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Onomastique et Big Data. Chaque jour, notre cerveau interprète des noms, dans une langue que nous comprenons, une culture que nous connaissons, une région que nous visitons : le menu d’un restaurant, le nom d’une entreprise… même le nom d’un animal de compagnie peut révéler quelque chose sur son propriétaire.

Onomastique et Big Data

Les noms (prénom, nom, pseudo) sont porteurs de sens qui varient en fonction de la langue et de la culture d’un individu mais constituent souvent une part essentielle de son identité. L’art d’extraire le sens des noms S’il était possible de programmer un ordinateur pour extraire le sens des noms, nous fournirait-il de précieux renseignements dans le domaine des affaires ? Aux Etats-Unis, un certain nombre de personnes en sont convaincues. La CIA (Agence centrale de renseignement) a une longue expérience en la matière. En Europe, le cadre juridique permettant de tirer parti de ces outils varie d’un pays à l’autre, mais il est généralement très strict. Prenons le cas de l’Irlande. Que voyons-nous ? Le logiciel qui prédit les délits.

Santa Cruz, en Californie, août 2012.

Le logiciel qui prédit les délits

Il est 12 h 30. Un policier arpente une rue tranquille qu'il n'a pas l'habitude de surveiller. Quelques minutes plus tard, il arrêtera deux hommes en flagrant délit : ils tentaient de voler un véhicule. Quelques mois auparavant, deux de ses collègues qui "planquaient" aux abords d'un parking du centre-ville avaient interpellé deux femmes qui cherchaient à forcer la portière d'un véhicule. Dans les deux cas, les policiers n'étaient pas là par hasard. L.A. Cops Embrace Crime-Predicting Algorithm. On patrol: A computer-generated “heat map,” left, shows predicted crime activity.

L.A. Cops Embrace Crime-Predicting Algorithm

This is translated into patrol instructions in the form of the red boxes on the map, right. A recent study suggests that computers could be better than seasoned police analysts at predicting when and where crime will strike next in a busy city. Software tested in Los Angeles was twice as good as human analysts at predicting where burglaries and car break-ins might happen, according to a company deploying the technology. When police in an L.A. precinct called Foothill division followed the computer’s advice—and focused their patrols within the areas identified—those areas experienced a 25 percent drop in reported burglaries, an anomaly compared to neighboring areas. Les Echos. Can math and science help solve crimes? Scientists work with Los Angeles police to identify and analyze crime 'hotspots' UCLA's Jeffrey Brantingham works with the Los Angeles Police Department to analyze crime patterns.

Can math and science help solve crimes? Scientists work with Los Angeles police to identify and analyze crime 'hotspots'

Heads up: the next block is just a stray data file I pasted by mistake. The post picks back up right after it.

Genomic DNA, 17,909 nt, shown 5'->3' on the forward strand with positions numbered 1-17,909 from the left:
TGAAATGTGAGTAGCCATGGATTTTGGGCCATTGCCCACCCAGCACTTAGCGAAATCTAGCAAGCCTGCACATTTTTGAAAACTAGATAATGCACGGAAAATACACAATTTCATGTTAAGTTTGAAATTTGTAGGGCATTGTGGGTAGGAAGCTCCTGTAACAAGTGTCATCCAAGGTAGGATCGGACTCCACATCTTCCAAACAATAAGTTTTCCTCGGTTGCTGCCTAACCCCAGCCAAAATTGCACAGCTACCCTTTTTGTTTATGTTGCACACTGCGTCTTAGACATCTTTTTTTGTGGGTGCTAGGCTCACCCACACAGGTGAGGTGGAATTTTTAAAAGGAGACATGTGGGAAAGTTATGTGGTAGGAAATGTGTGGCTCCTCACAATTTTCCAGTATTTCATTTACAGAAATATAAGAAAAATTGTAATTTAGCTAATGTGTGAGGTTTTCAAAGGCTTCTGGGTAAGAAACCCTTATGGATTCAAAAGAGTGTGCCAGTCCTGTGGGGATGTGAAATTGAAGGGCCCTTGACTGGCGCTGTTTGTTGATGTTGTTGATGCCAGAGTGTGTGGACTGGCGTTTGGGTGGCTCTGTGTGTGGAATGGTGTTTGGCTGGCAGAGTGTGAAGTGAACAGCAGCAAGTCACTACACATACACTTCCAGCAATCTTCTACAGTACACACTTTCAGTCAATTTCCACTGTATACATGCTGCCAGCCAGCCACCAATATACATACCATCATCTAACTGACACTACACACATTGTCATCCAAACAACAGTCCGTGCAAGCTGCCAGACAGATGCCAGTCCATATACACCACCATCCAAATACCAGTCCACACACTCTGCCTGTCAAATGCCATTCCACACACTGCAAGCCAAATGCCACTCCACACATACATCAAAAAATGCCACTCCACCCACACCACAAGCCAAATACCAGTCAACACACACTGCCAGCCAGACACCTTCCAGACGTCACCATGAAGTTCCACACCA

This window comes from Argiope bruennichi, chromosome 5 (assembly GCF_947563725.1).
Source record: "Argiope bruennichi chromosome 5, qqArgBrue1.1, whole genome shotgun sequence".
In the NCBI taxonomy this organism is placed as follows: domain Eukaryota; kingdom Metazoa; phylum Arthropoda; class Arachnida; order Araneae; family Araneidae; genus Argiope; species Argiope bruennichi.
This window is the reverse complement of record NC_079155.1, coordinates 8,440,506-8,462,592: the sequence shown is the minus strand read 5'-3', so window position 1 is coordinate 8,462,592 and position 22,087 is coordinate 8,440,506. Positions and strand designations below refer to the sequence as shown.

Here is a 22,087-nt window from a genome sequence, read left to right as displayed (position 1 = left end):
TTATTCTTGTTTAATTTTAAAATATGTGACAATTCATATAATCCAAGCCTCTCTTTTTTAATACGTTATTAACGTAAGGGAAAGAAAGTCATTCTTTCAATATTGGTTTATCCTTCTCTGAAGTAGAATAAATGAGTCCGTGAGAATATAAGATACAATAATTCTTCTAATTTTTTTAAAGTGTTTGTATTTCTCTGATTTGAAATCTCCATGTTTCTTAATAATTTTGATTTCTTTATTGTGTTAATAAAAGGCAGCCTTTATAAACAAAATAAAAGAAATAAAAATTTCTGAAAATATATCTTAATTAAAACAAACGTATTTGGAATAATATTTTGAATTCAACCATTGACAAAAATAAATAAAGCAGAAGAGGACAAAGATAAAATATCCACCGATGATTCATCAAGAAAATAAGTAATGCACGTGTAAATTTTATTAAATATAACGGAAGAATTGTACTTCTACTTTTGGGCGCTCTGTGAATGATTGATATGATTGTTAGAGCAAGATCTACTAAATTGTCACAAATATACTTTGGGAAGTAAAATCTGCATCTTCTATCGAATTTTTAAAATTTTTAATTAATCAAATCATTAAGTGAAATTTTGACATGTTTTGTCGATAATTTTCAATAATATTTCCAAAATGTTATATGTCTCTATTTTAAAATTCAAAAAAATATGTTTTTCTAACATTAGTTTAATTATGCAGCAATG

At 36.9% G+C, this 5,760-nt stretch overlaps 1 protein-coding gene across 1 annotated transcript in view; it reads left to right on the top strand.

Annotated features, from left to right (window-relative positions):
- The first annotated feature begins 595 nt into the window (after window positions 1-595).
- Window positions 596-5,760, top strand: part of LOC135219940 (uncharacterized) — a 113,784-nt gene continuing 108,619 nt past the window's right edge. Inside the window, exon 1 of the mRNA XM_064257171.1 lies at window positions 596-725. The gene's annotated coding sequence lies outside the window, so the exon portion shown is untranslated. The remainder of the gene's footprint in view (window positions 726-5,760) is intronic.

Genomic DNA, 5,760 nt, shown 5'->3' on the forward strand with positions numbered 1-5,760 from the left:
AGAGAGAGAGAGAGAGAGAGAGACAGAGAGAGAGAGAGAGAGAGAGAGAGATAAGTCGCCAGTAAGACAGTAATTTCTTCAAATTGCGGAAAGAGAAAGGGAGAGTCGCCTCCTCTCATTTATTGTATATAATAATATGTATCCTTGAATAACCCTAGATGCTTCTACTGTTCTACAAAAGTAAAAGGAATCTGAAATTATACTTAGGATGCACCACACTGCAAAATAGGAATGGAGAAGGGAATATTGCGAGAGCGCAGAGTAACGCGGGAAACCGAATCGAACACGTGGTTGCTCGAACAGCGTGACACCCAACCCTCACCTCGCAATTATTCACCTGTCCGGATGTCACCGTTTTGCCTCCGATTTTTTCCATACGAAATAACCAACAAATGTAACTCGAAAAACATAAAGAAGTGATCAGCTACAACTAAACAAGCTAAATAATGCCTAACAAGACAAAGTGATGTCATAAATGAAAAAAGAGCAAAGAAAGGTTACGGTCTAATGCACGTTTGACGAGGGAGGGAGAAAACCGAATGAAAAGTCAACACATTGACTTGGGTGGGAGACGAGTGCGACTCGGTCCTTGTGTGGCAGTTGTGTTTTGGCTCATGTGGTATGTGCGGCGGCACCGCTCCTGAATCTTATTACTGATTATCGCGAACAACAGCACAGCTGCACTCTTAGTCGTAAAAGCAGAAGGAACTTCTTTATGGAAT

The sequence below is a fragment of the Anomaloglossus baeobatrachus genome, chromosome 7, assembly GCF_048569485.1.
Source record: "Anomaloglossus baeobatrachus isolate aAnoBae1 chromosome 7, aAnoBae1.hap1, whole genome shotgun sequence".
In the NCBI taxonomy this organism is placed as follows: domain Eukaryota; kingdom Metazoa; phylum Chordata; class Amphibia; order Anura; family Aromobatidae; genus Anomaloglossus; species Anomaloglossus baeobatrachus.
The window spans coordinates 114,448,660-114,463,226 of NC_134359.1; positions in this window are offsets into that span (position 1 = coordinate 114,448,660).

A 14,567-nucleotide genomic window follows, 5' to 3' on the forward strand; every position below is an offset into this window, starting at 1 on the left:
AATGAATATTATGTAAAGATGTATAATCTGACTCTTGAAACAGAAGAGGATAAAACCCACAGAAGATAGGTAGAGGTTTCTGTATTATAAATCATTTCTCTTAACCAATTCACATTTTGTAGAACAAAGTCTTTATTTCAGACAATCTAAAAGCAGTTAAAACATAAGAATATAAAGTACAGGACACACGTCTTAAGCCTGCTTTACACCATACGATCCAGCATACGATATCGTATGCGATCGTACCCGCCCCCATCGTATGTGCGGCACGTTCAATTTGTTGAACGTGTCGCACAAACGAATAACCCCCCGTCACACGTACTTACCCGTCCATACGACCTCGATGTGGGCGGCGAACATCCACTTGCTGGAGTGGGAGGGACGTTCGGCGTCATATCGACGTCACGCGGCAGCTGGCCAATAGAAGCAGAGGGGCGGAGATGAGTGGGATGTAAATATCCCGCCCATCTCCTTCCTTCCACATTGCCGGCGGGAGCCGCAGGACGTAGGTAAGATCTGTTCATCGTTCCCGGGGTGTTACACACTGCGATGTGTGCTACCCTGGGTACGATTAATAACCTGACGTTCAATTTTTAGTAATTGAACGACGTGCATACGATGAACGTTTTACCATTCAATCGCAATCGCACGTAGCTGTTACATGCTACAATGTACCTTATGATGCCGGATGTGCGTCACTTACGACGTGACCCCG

He also studies hunter-gatherers in Northern Tibet. If you tell him his research interests sound completely unrelated, he will quickly correct you. "Criminal offenders are essentially hunter-gatherers; they forage for opportunities to commit crimes," said Brantingham, a UCLA associate professor of anthropology. "The behaviors that a hunter-gatherer uses to choose a wildebeest versus a gazelle are the same calculations a criminal uses to choose a Honda versus a Lexus. " Brantingham has been working for years with Andrea Bertozzi, a professor of mathematics and director of applied mathematics at UCLA, to apply sophisticated math to urban crime patterns.

They believe their findings apply not only to Los Angeles but to cities worldwide. Policing actions directed at one type of hotspot will have a very different effect from actions directed at the other type. Why Netflix Never Implemented The Algorithm That Won The Netflix $1 Million Challenge. You probably recall all the excitement that went around when a group finally won the big Netflix $1 million prize in 2009, improving Netflix's recommendation algorithm by 10%.

Why Netflix Never Implemented The Algorithm That Won The Netflix $1 Million Challenge

But what you might not know, is that Netflix never implemented that solution itself. Netflix recently put up a blog post discussing some of the details of its recommendation system, which (as an aside) explains why the winning entry never was used. First, they note that they did make use of an earlier bit of code that came out of the contest: A year into the competition, the Korbell team won the first Progress Prize with an 8.43% improvement. They reported more than 2000 hours of work in order to come up with the final combination of 107 algorithms that gave them this prize. Neat. We evaluated some of the new methods offline but the additional accuracy gains that we measured did not seem to justify the engineering effort needed to bring them into a production environment.